Flavor and heat are very similar to Tobasco.
If you wish I will save some seed and send to you. That way you will know they are fresh.
I think I am in 7B also--7B or 8A.
Many will disagree but do not try to start peppers in high peat soil.
Lemon Drop , Aji Lemon are usually c.Baccatum
Limon or Aji Limon are C.Chinense.
Fatalii isn't Limon though both are C.Chinense.
If I remember right , Fatalii is way hotter than either of the above.
Fatalii comes in Yellow or red colored pods.
There are lots of peppers that are good looking and great to eat.
Bolivian Rainbow,Purira,Chinese Multi color,Firecracker Pequin,Flus Blue,Fluorescent Purple,New Mex Twilight,Super Chile to name a few.
Lots of the C. Frutescens are colorful along with several C.Baccatums too.
Yes, Lemon Drop and Bulgarian Carrot are 2 of my favorites for bright color as well as flavor.
Not all Fish Pepper plants are equally variegated, probably a variety of factors there, but I do only save seeds each year from well variegated plants. Variegation is random splashes of cream/white on the leaves. Peppers will also be striped, pretty cute. :-)
For the most color on one plant, I like Firecracker Piquin. The flowers are purple and the peppers change color from purple to yellow to orange to red as they ripen so you'll have all those colors on the same plant at the same time.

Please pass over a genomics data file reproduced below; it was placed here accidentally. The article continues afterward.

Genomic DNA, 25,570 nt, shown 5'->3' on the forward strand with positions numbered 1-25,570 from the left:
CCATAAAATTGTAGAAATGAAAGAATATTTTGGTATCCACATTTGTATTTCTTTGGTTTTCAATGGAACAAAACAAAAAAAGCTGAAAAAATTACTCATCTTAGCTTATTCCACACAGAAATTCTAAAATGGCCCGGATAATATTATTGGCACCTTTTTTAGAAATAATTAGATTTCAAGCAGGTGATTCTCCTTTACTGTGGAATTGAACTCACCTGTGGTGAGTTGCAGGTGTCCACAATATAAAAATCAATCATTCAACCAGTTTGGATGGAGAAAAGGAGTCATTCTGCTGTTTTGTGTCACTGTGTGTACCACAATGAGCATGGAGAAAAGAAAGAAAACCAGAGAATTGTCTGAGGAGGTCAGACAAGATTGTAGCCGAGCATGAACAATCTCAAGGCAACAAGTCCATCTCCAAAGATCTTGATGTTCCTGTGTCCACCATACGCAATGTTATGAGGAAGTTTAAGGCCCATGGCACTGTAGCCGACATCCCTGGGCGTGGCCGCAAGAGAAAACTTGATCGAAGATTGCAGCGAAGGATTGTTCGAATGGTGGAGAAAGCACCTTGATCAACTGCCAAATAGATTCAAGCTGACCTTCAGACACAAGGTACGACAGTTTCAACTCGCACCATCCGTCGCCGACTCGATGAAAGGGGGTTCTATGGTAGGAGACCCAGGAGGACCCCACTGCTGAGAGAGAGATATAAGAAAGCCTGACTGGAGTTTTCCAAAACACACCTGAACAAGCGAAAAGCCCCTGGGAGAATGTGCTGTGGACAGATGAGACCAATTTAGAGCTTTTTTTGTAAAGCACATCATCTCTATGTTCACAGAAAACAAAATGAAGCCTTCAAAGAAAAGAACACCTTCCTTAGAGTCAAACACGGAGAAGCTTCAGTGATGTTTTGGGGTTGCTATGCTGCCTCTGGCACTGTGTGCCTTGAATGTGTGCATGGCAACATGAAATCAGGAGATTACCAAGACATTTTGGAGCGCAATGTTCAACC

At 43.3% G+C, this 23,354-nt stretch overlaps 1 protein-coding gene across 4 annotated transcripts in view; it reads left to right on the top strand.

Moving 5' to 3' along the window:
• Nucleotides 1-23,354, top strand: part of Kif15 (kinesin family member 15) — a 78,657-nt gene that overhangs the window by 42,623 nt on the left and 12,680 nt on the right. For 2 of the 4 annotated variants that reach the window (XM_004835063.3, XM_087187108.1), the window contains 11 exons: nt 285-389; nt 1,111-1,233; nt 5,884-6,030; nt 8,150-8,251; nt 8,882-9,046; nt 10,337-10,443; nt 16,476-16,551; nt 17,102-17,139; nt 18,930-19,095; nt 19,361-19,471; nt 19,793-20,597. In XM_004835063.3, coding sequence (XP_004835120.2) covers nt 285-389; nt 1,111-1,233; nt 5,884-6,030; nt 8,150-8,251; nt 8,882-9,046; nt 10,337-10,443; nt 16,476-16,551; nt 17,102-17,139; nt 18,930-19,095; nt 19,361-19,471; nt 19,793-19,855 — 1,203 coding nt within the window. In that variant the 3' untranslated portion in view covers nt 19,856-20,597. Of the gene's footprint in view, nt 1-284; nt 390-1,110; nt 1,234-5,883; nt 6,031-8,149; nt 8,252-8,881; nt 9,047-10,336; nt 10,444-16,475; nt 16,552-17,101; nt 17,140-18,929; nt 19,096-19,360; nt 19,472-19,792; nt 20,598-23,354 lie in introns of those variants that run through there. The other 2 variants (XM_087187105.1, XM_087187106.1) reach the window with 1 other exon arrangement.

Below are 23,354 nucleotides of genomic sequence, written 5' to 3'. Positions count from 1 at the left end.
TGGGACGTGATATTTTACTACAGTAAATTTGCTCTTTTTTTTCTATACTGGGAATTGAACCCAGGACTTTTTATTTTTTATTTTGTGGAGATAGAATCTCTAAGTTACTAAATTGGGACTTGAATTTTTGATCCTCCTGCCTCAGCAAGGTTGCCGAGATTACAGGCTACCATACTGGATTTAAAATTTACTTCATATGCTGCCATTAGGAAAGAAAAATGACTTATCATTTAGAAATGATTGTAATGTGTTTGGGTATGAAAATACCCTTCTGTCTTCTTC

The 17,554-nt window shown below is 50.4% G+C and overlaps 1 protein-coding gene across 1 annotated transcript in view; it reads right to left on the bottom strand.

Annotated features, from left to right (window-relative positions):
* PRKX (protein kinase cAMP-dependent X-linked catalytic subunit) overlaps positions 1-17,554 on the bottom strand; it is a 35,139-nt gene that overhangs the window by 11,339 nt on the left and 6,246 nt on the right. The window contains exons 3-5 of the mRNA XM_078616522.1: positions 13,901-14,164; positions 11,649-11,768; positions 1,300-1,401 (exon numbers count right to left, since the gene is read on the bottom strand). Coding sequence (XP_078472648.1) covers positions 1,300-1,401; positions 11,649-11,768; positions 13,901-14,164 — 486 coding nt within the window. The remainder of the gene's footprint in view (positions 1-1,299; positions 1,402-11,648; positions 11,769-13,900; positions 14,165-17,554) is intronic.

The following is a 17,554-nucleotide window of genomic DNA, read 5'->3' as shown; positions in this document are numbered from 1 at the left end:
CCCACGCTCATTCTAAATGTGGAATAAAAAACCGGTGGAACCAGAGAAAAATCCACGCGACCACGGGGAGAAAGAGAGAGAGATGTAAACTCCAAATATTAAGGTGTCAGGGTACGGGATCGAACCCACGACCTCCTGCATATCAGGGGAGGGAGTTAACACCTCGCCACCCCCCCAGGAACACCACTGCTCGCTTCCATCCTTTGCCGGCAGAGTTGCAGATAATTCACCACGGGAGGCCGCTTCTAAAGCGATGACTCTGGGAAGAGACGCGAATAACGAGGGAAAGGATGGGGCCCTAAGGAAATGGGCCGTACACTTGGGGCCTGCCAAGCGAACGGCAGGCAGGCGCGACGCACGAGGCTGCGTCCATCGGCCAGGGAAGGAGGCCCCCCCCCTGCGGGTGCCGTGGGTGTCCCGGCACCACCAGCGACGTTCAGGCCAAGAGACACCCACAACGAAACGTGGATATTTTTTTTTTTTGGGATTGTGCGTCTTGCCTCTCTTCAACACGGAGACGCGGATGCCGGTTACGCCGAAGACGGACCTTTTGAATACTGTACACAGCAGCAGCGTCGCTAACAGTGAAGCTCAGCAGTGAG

For the best red color and shape of pepper, I vote for Caribbean Red.
Can anyone tell what kind of pepper I have here? Or do I seem to have more than one variety? And, are they really edible? My first plant was given to me by a lady whose yard sale I went to. Not knowing anything about peppers, and since it was all in the same pot, I assumed it was all the same. But some have dark black/purple leaves and some of the plants' leaves remain green. All of the plants have the dark purple peppers that change to a bright orange. The original plant did not overwinter, but I took all the pepper pods off of it and buried them in the dirt in the pot. Every seed must have come up this past spring - I lifted and repotted about 40 little plants (in 4" plastic pots), and still left these largest 2 or 3 plants in their original 3-gallon pot. I can't tell you what they taste like because I don't eat them. The lady who gave it to me told me they were just ornamental peppers, not edible.
Sometimes purple-leafed peppers revert to green in the next generation, even if cross-pollination didn't occur... if you want purple, only save seeds or bury pods from the plants with strong purple coloring.
there are several similar varieties, but yours looks something like 'Bolivian Rainbow', perhaps. The peppers are edible, but some types are definitely grown more for their ornamental value than for their flavor... for me, a lot of the "ornamental" varieties are thin-walled, very seedy, and don't have any flavor beyond "hot!!"
I see a little variegation on two leaves to the right of the red pepper... but I do think you got cross-pollinated seed, because the shape of the peppers isn't quite "right" (should be pretty much conical; yours look like they have a little cayenne in their shape). My apologies if your seeds came from me... Fish Pepper is one I try to isolate, but sometimes bees get busy. :-)